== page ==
Ingredients for red pepper relish are few: 12 large red peppers (I used 14 cuz mine were small), a tablespoon of salt, 3 cups of sugar, and a pint of cider vinegar.
Red pepper relish is a mash of ground-up, sweet, sticky, pickled red peppers. The uninitiated may wonder: how can that be tasty? If you’re skeptical, please take my word for it and make one batch. When you decide you don’t like it, send me your spare inventory and I’ll reimburse you for the shipping cost. Better still, serve it at a dinner party, watch who hangs around the relish tray, and give a jar to that person as a house gift the next time you visit them.
My mother-in-law introduced me to this delicacy, and the recipe I’m sharing here is the one she gave me; I don’t know where she got it, but I’m glad she did. Here’s how to use your red pepper relish:
You’ll need 4oz canning jars… 8-to-12 of them along with canning lids and the screw-on rings that hold the lids on. You can’t be certain how much relish your peppers will produce, so have extra jars on hand.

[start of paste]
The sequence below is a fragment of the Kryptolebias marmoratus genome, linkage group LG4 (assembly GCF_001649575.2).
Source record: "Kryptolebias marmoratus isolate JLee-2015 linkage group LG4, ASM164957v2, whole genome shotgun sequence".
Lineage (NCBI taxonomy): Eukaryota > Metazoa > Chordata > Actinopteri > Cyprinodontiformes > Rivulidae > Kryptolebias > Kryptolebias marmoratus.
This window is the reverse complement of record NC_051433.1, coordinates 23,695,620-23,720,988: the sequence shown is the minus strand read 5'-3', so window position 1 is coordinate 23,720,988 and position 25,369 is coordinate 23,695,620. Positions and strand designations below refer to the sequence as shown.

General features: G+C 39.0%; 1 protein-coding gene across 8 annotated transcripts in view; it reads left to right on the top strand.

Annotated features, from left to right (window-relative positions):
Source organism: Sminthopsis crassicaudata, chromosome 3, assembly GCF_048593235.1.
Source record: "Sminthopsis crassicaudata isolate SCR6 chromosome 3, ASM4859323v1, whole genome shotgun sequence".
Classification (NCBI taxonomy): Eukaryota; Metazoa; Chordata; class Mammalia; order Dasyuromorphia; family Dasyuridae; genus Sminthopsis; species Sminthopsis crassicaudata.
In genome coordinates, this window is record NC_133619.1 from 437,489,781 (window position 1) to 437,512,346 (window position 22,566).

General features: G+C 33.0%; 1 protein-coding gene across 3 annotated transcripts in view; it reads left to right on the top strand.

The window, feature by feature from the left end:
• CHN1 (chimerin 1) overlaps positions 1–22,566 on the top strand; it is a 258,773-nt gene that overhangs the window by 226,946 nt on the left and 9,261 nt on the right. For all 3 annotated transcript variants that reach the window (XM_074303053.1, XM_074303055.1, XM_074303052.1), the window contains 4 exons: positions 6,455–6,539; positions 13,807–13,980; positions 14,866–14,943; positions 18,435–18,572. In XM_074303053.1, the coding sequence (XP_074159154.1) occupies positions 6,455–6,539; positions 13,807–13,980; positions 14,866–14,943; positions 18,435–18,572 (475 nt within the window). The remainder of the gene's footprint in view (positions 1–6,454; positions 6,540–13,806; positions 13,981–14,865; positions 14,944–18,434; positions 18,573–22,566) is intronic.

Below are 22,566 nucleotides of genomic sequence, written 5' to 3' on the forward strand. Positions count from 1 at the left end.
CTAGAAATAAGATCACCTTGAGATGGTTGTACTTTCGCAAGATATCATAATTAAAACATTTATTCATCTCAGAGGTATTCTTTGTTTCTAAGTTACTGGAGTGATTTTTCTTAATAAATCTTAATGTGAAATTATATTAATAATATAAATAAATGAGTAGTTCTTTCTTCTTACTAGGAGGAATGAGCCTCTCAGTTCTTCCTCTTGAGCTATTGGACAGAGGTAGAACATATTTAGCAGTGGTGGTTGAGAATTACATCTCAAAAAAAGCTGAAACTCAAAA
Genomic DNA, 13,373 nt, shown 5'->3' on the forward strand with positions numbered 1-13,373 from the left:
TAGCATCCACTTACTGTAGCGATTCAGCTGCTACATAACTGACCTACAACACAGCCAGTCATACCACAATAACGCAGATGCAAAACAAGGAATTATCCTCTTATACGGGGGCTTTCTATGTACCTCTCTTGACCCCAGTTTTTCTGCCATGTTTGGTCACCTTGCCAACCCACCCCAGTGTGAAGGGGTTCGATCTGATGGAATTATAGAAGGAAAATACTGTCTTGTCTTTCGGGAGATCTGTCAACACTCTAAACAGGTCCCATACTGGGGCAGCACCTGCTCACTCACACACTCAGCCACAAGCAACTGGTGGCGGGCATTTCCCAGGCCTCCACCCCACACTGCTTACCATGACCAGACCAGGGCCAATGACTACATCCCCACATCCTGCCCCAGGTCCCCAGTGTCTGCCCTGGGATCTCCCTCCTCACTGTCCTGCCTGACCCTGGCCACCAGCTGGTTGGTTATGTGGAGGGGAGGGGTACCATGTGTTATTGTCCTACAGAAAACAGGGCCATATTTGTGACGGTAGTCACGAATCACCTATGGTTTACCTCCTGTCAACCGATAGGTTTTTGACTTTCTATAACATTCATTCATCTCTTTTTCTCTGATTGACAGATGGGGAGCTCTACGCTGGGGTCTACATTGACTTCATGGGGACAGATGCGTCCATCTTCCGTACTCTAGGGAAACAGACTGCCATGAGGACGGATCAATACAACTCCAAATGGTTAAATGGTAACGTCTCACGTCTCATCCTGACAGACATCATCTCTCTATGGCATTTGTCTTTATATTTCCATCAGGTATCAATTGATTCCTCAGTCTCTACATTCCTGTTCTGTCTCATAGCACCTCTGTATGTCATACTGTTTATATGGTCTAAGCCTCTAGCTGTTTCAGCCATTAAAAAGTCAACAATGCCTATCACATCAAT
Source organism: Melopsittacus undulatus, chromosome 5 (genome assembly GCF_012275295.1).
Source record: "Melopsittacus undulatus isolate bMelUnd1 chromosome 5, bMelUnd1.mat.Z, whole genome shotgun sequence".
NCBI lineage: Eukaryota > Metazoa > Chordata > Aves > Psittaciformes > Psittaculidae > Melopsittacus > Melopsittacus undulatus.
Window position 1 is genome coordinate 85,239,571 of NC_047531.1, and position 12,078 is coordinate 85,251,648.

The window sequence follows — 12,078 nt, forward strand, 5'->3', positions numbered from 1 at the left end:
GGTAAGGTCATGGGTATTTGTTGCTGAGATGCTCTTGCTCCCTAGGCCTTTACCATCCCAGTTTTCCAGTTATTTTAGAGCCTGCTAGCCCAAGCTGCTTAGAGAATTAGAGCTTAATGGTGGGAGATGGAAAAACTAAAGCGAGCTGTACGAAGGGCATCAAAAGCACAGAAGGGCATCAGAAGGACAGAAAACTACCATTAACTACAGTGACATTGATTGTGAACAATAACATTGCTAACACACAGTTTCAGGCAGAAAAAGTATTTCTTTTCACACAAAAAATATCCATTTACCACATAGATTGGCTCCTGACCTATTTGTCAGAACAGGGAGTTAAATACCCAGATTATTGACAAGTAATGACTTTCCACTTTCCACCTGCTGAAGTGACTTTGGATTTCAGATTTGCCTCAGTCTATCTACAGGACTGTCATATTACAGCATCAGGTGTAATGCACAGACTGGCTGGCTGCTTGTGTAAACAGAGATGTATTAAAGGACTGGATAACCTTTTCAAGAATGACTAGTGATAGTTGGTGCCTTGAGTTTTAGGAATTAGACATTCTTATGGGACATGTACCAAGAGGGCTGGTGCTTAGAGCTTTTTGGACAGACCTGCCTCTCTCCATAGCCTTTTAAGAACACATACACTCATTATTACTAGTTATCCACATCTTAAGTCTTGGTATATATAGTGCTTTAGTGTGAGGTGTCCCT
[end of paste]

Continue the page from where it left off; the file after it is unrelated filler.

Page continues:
You’ll need an 8oz block of cream cheese or Neufchatel cheese and a box of savory crackers such as Ritz, Club Crackers, Triscuit, or something hoity-toity (involving crackers, I’m a simple man). An hour or so before you plan to serve hors d’oeuvres, set the block of cream cheese on a serving plate large enough that you can later surround the cheese with a ring or two of crackers. Open a four-ounce jar of red pepper relish, and scoop its contents onto the cream cheese, distributing it evenly on the top. Some relish may drip down the sides of the cheese onto the plate.
When your guests arrive, surround the cream cheese and relish with crackers, add a table knife or a butter knife, and set the plate out with your other hors d’oeuvres. A guest can cut off a chunk of cream cheese with its associated patch of relish, and scrape it off the knife onto a cracker.